Patricia Auspos

Published On


Page Range

pp. 175–258


  • English

Print Length

84 pages

3. Separate Careers, Separate Lives

Elsie Clews Parsons and Herbert Parsons

  • Patricia Auspos (author)
Elsie Clews Parsons (1874-1941) and her husband Herbert Parsons (1869-1925) present a very different pattern of conflict and accommodation in a marriage shaped by the wife’s determination to work. Both Elsie and Herbert came from wealthy and prominent New York families. When they married in 1900, after a six-year courtship, Elsie was an atheist, a feminist, and a social rebel who openly challenged female stereotypes and traditional roles. A Ph.D. in sociology, she was teaching at Barnard College and insisted on keeping her job. Herbert, a deeply religious and rather staid man, was a successful lawyer and politician.
Although Elsie and Herbert seemed mismatched, I argue, in contrast to other of Elsie’s biographers, that their marriage was a love match. Their troubles began after Herbert was elected to Congress in 1904. Elsie gave up her teaching job, moved to Washington with their two children, and had four more children (two died shortly after birth). When the controversial views she espoused in her first book set off a public furor that offended and embarrassed Herbert, she stopped publishing under her own name. A few years later, she was wracked with jealousy when she thought he had fallen in love with another woman.

Elsie and Herbert did not divorce, but they led increasingly separate lives after they returned to New York in 1911. Elsie organized her personal and domestic life around two new careers. After establishing a foothold in the feminist, bohemian intellectual world in Greenwich Village, she became a sought-after, influential social critic, writing for The Masses and The New Republic. Then she connected with Franz Boas’s professional circle and became a highly respected anthropologist, studying indigenous peoples in the American Southwest, the Caribbean, and South America.
Elsie had two lengthy love affairs, with the architect Grant LaFarge, and the novelist Robert Herrick. She deliberately chose lovers who – unlike Herbert – were adventurous, interested in her work, and eager to travel with her. In the late teens and twenties, her relationship with Herbert gradually improved, in part because he took on more responsibility for their four surviving children. His unexpected death in 1925, while she was involved with Herrick, was a blow for Elsie.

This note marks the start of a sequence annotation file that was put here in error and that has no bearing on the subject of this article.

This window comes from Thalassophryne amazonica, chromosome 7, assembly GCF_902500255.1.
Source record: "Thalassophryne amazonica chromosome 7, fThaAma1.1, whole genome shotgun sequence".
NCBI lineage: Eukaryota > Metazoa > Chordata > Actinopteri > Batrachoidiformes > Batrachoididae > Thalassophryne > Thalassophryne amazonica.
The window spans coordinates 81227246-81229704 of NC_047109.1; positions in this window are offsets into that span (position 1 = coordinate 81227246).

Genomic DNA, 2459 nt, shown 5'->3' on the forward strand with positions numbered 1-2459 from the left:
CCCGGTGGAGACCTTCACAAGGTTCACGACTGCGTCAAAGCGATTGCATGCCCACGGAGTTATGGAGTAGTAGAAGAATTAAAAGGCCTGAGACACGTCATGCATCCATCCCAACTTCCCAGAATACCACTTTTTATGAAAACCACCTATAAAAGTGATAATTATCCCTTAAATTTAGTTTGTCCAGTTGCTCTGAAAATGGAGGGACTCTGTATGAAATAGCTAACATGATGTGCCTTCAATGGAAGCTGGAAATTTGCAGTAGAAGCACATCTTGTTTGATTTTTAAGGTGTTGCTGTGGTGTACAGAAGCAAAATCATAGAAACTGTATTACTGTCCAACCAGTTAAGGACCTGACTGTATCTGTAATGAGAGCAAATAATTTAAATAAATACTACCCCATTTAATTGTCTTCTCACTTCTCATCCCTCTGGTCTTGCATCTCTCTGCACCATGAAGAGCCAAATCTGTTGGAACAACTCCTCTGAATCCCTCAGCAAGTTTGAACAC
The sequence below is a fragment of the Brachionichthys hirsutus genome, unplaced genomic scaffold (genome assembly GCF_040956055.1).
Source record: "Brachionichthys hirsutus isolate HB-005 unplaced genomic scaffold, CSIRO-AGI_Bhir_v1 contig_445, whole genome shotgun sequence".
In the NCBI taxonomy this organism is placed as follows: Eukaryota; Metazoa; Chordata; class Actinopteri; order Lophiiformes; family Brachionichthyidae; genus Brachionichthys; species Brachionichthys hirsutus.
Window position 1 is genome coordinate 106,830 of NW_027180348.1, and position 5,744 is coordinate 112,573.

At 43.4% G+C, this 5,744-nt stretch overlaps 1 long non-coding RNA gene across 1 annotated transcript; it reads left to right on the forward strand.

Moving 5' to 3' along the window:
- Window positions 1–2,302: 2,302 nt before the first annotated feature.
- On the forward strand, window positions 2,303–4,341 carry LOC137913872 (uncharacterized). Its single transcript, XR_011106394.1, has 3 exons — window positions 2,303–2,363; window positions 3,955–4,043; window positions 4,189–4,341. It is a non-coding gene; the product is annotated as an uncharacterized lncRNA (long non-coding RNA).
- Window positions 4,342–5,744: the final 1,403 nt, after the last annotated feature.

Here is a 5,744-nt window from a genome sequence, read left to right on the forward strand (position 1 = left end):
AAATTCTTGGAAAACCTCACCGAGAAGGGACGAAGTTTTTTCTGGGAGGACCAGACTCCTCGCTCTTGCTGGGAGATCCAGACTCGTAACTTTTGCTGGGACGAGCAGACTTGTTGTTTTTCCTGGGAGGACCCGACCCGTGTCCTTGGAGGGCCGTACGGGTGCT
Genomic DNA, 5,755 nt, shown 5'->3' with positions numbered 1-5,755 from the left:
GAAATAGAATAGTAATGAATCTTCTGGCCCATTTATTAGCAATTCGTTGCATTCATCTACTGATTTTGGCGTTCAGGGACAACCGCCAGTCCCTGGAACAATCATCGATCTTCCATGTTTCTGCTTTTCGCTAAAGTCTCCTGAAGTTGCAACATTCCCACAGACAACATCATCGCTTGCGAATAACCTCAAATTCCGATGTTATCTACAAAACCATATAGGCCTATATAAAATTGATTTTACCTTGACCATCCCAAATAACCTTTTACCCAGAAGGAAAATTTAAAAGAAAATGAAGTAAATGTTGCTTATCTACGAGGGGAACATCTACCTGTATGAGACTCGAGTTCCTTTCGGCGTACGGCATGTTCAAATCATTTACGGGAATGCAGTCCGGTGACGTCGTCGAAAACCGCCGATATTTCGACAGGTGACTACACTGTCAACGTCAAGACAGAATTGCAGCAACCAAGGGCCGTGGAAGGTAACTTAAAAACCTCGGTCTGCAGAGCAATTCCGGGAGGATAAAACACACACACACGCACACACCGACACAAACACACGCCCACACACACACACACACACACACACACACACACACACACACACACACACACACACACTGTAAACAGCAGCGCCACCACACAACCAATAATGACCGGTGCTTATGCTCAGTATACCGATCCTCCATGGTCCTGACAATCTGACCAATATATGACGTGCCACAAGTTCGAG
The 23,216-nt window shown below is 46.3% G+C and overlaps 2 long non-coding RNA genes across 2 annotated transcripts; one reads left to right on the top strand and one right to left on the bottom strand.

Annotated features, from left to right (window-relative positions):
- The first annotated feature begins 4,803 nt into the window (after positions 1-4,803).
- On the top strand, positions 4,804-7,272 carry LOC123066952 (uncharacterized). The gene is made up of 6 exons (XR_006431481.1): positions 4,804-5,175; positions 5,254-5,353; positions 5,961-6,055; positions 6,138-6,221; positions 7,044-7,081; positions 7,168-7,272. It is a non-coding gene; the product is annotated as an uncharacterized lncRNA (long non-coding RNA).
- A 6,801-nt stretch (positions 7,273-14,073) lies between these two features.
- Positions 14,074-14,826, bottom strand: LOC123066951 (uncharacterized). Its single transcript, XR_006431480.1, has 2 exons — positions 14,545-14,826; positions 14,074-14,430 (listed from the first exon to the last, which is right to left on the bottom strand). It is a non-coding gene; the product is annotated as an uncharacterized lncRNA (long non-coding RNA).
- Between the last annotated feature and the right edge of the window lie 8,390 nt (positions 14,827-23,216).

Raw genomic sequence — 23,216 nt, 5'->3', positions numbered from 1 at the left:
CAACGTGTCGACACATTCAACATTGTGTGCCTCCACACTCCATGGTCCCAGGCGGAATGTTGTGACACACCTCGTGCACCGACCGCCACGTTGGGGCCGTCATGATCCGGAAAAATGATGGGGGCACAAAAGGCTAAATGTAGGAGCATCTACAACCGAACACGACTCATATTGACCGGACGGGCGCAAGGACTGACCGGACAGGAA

Deeply in love with Elsie, Herrick wrote about her in several novels and short stories in the 1920s. Initially supportive of her work, he became increasingly jealous of her success and deeply angry at being reduced to what he thought was a subordinate role in her life. His last book about her, published in 1932, several years after their affair ended, cruelly disparaged her and her work.
Elsie was repeatedly disappointed by the men in her life, but she never stopped trying to implement her feminist vision of a more equitable and intimate relationship grounded in work rather than domestic life.


Patricia Auspos


A graduate of Barnard College, Patricia Auspos earned a Ph.D. in Modern British History from Columbia University and taught at the University of the South in Sewanee, Tennessee. She researched and wrote about social policy issues and programs as a staff member at MDRC and the Aspen Institute Roundtable on Community Change, and as an independent consultant. Breaking Conventions is her first book. She lives in Jackson Heights, New York City.